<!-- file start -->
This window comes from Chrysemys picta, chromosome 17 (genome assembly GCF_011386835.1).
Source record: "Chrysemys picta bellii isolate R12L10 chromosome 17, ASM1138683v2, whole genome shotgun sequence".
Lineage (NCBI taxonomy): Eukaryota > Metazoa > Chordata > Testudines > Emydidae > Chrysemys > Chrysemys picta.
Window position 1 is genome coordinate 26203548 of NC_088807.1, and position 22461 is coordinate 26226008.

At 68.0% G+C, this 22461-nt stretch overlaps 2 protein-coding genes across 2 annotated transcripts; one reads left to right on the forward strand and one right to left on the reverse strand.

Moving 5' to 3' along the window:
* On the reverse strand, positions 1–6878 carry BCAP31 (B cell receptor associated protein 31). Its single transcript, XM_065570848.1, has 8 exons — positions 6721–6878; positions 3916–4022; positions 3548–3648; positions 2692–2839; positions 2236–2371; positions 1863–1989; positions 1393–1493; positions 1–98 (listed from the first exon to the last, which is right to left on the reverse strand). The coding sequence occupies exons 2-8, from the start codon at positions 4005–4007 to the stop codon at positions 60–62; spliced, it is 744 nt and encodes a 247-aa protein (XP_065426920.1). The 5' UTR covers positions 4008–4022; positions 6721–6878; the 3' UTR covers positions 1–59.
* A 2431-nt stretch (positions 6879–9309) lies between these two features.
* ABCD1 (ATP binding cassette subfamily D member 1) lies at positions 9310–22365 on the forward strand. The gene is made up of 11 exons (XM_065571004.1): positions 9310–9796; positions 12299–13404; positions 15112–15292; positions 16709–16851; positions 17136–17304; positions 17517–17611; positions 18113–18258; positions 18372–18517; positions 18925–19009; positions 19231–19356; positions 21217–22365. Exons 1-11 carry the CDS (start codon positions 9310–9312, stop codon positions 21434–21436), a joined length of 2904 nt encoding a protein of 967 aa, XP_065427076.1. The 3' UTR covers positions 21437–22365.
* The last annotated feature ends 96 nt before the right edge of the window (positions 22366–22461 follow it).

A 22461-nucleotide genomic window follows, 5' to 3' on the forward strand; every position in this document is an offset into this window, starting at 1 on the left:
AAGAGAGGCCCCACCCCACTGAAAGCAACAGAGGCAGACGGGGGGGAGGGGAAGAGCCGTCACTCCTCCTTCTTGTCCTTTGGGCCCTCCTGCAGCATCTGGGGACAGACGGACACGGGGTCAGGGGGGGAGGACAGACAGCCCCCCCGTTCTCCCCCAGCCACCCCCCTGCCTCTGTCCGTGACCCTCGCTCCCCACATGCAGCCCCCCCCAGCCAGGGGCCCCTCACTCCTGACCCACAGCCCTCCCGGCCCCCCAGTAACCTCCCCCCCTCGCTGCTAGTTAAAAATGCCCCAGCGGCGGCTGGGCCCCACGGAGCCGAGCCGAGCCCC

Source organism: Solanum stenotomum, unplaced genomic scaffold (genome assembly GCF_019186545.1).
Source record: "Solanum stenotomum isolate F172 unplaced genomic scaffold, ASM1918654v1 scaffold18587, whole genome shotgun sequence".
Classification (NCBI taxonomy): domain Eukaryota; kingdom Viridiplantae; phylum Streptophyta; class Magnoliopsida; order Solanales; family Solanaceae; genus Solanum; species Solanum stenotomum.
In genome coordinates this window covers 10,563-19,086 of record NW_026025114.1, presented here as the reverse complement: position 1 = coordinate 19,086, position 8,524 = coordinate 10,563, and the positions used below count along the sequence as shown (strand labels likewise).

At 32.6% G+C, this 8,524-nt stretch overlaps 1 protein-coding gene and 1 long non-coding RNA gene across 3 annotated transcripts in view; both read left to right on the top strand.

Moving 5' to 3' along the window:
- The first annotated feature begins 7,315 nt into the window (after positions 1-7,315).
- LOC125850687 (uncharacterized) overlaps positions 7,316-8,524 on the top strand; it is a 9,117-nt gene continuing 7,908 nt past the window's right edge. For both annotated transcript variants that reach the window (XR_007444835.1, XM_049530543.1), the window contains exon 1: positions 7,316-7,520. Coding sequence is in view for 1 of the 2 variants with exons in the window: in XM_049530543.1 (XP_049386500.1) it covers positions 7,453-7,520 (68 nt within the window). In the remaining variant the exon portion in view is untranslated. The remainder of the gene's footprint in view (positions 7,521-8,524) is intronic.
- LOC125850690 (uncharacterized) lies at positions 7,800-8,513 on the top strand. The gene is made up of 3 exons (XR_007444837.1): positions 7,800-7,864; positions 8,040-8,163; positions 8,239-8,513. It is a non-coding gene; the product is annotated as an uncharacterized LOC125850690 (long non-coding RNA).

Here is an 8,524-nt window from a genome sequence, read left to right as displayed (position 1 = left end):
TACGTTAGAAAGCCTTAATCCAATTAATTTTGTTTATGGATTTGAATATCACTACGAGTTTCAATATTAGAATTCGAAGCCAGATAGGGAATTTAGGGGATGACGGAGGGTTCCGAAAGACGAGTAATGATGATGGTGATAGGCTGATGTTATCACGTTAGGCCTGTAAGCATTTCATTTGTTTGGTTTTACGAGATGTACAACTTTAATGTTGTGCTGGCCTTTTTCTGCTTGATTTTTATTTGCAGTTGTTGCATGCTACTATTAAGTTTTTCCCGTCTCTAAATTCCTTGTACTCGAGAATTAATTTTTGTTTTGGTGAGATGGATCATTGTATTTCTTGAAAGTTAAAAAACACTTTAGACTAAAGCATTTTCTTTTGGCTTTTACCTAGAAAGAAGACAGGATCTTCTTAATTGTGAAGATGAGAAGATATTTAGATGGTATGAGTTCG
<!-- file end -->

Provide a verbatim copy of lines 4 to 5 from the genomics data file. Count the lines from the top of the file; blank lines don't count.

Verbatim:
Window position 1 is genome coordinate 26203548 of NC_088807.1, and position 22461 is coordinate 26226008.

At 68.0% G+C, this 22461-nt stretch overlaps 2 protein-coding genes across 2 annotated transcripts; one reads left to right on the forward strand and one right to left on the reverse strand.